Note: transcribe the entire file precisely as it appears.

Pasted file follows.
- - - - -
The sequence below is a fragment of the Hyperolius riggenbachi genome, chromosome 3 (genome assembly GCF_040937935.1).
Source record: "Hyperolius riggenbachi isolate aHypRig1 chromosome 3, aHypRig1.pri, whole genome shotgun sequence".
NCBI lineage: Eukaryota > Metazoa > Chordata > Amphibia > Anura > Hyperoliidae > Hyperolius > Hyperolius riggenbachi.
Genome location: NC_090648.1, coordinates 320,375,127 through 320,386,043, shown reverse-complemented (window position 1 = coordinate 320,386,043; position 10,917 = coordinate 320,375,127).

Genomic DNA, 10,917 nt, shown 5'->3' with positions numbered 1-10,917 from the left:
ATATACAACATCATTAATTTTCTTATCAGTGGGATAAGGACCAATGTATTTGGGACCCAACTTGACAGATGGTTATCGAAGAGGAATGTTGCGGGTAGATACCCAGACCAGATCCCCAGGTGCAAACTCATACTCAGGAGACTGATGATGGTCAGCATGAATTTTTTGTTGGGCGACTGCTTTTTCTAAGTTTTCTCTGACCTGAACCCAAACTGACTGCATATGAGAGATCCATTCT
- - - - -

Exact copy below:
The sequence below is a fragment of the Hyperolius riggenbachi genome, chromosome 3 (genome assembly GCF_040937935.1).
Source record: "Hyperolius riggenbachi isolate aHypRig1 chromosome 3, aHypRig1.pri, whole genome shotgun sequence".
NCBI lineage: Eukaryota > Metazoa > Chordata > Amphibia > Anura > Hyperoliidae > Hyperolius > Hyperolius riggenbachi.
Genome location: NC_090648.1, coordinates 320,375,127 through 320,386,043, shown reverse-complemented (window position 1 = coordinate 320,386,043; position 10,917 = coordinate 320,375,127).

Genomic DNA, 10,917 nt, shown 5'->3' with positions numbered 1-10,917 from the left:
ATATACAACATCATTAATTTTCTTATCAGTGGGATAAGGACCAATGTATTTGGGACCCAACTTGACAGATGGTTATCGAAGAGGAATGTTGCGGGTAGATACCCAGACCAGATCCCCAGGTGCAAACTCATACTCAGGAGACTGATGATGGTCAGCATGAATTTTTTGTTGGGCGACTGCTTTTTCTAAGTTTTCTCTGACCTGAACCCAAACTGACTGCATATGAGAGATCCATTCT